Torture is back in the news, thanks in large part to President Barack Obama’s recent speech attacking the national security policies of the Bush Administration (despite reserving for himself the right to authorize torture) and ex-Vice President Dick Cheney’s speech setting the record straight.
Among those outraged by Bush, Cheney and company is Alonzo Fyfe, who argues:
Every political speech describing what the American government may do to foreign captives should be viewed as a speech on what the speaker would allow foreign governments to do to Americans.
Of course, nobody is talking about what the government can do to “foreign captives” or “foreign nationals.” We’re talking about what it can do to “terrorists,” meaning “foreign nationals whose goal is to kill civilians.” Advocacy of torturing foreign terrorists cannot be interpreted as moral permission for another country to torture any Americans aside from those engaged in terrorist activities against that country. And frankly, if a foreign government finds itself in that situation, I certainly wouldn’t object to their torturing an American-born terrorist to obtain information necessary to save lives.
As for the scenario of unjust governments or terrorist groups torturing captive US soldiers or civilians, then pointing to American waterboarding as justification, it’s preposterous. If our enemies’ actions were only, or even primarily, motivated by a desire to retaliate for comparable grievances, 9/11 never would have happened. Neither would the USS Cole bombing, the Khobar Towers, the 1993 World Trade Center bombing…you get the point.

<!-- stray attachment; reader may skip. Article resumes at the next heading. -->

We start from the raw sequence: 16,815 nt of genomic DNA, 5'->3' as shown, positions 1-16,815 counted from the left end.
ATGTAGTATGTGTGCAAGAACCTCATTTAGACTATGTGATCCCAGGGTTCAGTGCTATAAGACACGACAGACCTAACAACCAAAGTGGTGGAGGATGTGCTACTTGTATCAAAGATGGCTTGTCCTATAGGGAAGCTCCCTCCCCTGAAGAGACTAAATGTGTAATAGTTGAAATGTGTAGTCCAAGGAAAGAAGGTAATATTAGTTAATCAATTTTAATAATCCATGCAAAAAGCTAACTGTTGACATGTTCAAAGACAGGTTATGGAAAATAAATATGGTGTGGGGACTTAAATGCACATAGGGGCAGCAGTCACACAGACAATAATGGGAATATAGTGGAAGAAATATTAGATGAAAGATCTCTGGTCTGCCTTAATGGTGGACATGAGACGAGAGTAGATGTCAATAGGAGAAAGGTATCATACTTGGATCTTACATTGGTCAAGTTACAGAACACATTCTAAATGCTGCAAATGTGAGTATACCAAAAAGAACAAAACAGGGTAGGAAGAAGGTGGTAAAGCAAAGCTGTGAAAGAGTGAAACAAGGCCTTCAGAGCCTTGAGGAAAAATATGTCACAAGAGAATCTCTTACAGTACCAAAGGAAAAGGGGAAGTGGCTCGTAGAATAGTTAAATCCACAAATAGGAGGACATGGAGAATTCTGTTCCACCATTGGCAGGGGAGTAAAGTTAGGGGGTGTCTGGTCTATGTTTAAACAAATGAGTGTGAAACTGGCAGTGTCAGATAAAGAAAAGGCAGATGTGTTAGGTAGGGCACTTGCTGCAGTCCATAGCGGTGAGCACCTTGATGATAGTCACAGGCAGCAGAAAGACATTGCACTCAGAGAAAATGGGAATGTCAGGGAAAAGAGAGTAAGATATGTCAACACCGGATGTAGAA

Personally, I’ll take saving innocent lives over trying to psychoanalyze what might lead monsters to violate senses of moral restraint they don’t even have.
4 thoughts on “Tortured Logic”
No, we’re not talking about “terrorists”, we’re talking about “detainees”. We’re talking about torture – a violation of international law. We’re talking about the fact that all the actionable intelligence gained from those that were tortured was gotten legally; prior to their being tortured.
Please get the facts straight.
Khalid Sheik Mohammad, Abu Zubaydah….terrorists, no matter how you slice it. What “international law” does waterboarding violate (and don’t say the Geneva Convention). And as to your last sentence about having already obtained the info we got from waterboarding, I’d sure like to see your source for that.
What “international law” does waterboarding violate (and don’t say the Geneva Convention).
Isn’t the Geneva Convention “international law,” and isn’t the United States a signatory to said Convention?
Oh, and here’s a great article on how effective interrogation is without waterboarding or any other form of torture:
Terrorists are not fighting for any of the Geneva Convention’s signatory nations, they do not respect the rules of war (i.e., they target civilians) – the Geneva Convention does not apply to them.
Glad to hear that cookies did the trick, but obviously, they won’t all the time. I’m all for getting necessary information as peacefully as possible, but at the same time, I don’t want interrogators’ hands tied when it comes to saving lives.